Three Corizon Health nurses were honored last month with the Idaho Department of Correction’s Silver Cross for lifesaving interventions. Anthony Young, Allison Miguez and Chelsey Holcomb each received the award for intervening in emergency situations to save their patients’ lives.

Our team of committed healthcare professionals strives daily in jails and prisons throughout the nation to bring care and preventative medicine to those who are incarcerated. It is always a special day when some of these unsung heroes are recognized for their work.

category: Contract News, Corizon Culture, Employee Recognition

We’ve been remiss in introducing two new leaders who have joined Corizon Health’s executive team in recent weeks. In February, Shalin Shah came on board as Chief Financial Officer, and Carolyn Schneider joined as Chief Human Resources Officer.

Most recently the CFO of two prominent Nashville-based medical centers – St. Thomas Health Midtown and West – Shalin comes to Corizon with more than 25 years of hospital experience serving in both the chief financial and chief operating officer roles.

Likewise, Carolyn brings more than 25 years of experience in human resources for healthcare companies, including Capella Healthcare, and her talent management work has been featured in Computer World, PC Week, and Plants Parks and Sites magazines.

Both Shalin and Carolyn have hit the ground running at Corizon to provide the leadership needed to embark on a new chapter in Corizon’s history. Just last year, the company completed a recapitalization that eliminated a tremendous amount of corporate debt, infused capital into the company, and resulted in a new board of directors with three independent members who then selected hospital executive Steve Rector late last year as Corizon’s new CEO.

Under Steve’s leadership, Shalin is working to increase efficiencies in back office operations to ensure the public resources entrusted to us by our government partners are maximized for the care of our patients. Carolyn is working to implement best practices honed at some of the country’s leading healthcare company to implement the strongest clinical recruiting and retention program in the correctional healthcare industry.

category: Corizon Culture, Employee Recognition

Corizon Health has long recognized the unique needs of our patients who served in the military and the high-rate of PTSD among that population. Through our partnership with the Missouri Department of Corrections, A veterans dorm established at the Moberly Correctional Center has had such promising outcomes that such housing is being established at Potosi Correctional Center, Algoa Correctional Center and Boonville Correction Center. Thanks to Correctional News magazine, you can read more about Missouri’s Veteran Dorm Program here. Special recognition to MDOC’s Functional Unit Manager of the Moberly veterans dorm Amanda Lake, MDOC’s Deputy Director of the Division of Adult Institutions Alan Earls, and Corizon’s own Institutional Chief of Mental Health Services at Moberly Patricia Cahill. The commitment they have to helping these veterans successfully return to society shines through in their work.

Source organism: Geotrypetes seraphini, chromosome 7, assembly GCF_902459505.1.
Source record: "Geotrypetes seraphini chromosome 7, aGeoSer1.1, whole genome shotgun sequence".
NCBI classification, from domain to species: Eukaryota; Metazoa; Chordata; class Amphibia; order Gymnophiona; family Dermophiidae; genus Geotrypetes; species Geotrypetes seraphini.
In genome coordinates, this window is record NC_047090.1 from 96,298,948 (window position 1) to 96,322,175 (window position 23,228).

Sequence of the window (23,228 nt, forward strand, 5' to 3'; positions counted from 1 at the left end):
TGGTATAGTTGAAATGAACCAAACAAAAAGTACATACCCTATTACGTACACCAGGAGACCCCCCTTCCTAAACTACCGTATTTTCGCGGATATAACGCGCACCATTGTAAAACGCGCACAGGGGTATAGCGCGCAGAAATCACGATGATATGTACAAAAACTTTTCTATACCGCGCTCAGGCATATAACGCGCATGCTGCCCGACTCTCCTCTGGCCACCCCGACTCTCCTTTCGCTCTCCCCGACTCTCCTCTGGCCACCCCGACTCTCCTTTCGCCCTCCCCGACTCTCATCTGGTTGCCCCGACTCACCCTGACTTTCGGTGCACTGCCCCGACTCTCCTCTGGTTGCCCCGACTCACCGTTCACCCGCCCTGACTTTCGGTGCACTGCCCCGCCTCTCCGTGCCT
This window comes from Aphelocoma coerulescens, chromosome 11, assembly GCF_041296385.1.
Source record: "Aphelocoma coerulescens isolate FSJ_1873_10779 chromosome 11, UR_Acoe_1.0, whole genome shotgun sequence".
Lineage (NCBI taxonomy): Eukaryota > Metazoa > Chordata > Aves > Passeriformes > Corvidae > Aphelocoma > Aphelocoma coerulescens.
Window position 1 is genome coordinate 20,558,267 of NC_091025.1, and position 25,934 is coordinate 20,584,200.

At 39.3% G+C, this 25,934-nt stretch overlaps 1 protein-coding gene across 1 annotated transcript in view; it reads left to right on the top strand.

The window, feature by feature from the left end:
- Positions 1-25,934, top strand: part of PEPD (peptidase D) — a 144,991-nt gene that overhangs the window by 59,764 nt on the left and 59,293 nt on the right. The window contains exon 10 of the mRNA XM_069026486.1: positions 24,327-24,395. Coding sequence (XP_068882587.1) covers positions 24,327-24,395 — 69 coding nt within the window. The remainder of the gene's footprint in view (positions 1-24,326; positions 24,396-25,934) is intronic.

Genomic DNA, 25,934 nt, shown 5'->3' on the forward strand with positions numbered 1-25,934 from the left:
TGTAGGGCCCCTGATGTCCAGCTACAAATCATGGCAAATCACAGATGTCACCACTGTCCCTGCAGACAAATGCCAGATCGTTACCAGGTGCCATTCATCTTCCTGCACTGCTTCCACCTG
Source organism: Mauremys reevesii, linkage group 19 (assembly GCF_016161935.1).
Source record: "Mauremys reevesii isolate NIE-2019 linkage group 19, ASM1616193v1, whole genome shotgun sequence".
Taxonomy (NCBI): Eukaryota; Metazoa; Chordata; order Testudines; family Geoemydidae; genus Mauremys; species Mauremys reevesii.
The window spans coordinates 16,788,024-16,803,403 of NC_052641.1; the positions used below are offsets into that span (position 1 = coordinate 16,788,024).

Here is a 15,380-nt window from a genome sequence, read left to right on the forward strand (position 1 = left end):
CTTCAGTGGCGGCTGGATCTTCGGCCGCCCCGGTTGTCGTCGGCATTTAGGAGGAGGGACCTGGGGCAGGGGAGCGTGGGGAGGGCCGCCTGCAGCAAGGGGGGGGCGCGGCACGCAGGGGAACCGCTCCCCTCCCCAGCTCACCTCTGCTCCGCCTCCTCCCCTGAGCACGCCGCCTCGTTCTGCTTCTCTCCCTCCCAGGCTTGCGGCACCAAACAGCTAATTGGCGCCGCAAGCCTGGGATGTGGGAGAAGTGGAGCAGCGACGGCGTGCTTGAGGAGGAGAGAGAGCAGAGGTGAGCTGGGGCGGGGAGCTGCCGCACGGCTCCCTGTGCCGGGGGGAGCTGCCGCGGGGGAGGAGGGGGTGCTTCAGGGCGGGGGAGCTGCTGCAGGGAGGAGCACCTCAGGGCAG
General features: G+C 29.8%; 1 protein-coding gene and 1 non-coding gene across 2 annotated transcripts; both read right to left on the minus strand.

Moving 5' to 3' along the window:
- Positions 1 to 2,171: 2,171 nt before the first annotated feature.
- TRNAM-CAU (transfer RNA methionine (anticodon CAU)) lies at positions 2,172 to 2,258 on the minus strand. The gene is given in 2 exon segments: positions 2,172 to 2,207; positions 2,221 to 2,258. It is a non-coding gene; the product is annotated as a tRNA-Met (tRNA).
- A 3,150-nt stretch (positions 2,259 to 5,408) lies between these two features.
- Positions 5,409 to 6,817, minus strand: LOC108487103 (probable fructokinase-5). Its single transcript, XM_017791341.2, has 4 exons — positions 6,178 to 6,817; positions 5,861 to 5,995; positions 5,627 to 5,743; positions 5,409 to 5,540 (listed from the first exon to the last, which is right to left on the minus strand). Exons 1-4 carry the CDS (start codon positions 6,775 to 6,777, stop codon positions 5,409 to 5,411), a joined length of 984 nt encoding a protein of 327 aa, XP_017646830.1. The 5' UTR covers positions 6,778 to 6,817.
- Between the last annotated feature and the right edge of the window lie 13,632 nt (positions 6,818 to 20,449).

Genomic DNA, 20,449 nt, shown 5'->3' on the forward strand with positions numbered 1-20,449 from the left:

category: Contract News, In the News

Dr. Pete Powell is Corizon Health’s new Chief Medical Officer. Corizon CEO Steve Rector said he brought Dr. Powell on board because of his experience leading complex, multi-state healthcare systems.

A primary focus of Dr. Powell is leading company-wide adoption of an integrated patient care model. Integrated care requires the coordination of physical health, mental health and substance abuse services. It’s perfect for the inmate population because there is such a high rate of co-morbid conditions. For example, a patient with a mental illness who has developed an addiction and suffers from diabetes and heart disease.

Dr. Powell comes to Corizon from Community Health Systems, a leading operator of general acute care hospitals and outpatient services. At CHS he oversaw 14,000 employees and 4,000 clinicians, spanning 1,100 sites in 21 states. Just the type of experience Corizon needs to provide medical leadership to our vast network of employees and facilities.

category: In the News

In November, St. Lucie County Jail, Florida Health Services Administrator Deborah Beltzer-Harper gave a Professional Day presentation to nursing students in the LPN program at the Indian River State College, inspiring one aspiring nurse to consider a career with Corizon Health. In an email thanking Debbie for her presentation, the student wrote: Continue reading

category: In the News

(L-R) Dental Hygienist Gail Russell, LPN Brandy Kalvig, Dental Assistant Emily Williams, LPN Crystalyn Selsor, LPN Kayce Jines, RN Kalley Campbell, Med Tech Abbie Lear-Boland, AA Catie Murry, RN Katie Starks, LPN Linda Wiley, LPN Suzanne Hunter, RN Jody James, RN/DON Dawn Neff, Site Medical Director Dr. Michael Whitlock, LPN Karma Niemeyer, Medical Records Clerk Sandra Sheppard, RN Pam Brundage, Medical Records Clerk Monica Hunter

Eighteen VPO coins were presented to staff members of the Northeast Correctional Center in Missouri for their professionalism in the face of a correctional officer stabbing and the chaos that ensued. NECC Administrators attended the ceremony where the Warden expressed gratitude and appreciation for our staff’s response, poise and expertise.

category: Employee Recognition, In the News

(L-R) DON Michelle Willis, Assistant Warden Ben Brooks, RN Shelley Dilley, LPN Jessica Johnson, LT Moore, Deputy Warden Courtney Schweder

The Missouri Department of Corrections presented two Corizon Health nurses with the Lifesaver Award after being nominated by custody staff for their quick response, fast action and calm demeanor in assisting a patient who was choking. On March 12, 2017, a patient in the Transitional Care Unit at the Crossroads Correctional Center in Cameron began choking on his morning meal. Upon entering the room, Corizon Health Nurse Shelly Dilley, RN, noted the patient’s lips were blue and he was unable to speak. She immediately began administering the Heimlich maneuver and asked an officer to call for Corizon Health Nurse Jessica Johnson, LPN. After multiple attempts to dislodge the blockage, the patient became unresponsive. Manual removal and suctioning was used to remove three pieces of pancake that were blocking the patient’s airway and he began to breathe and become alert. Continue reading

category: Employee Recognition, In the News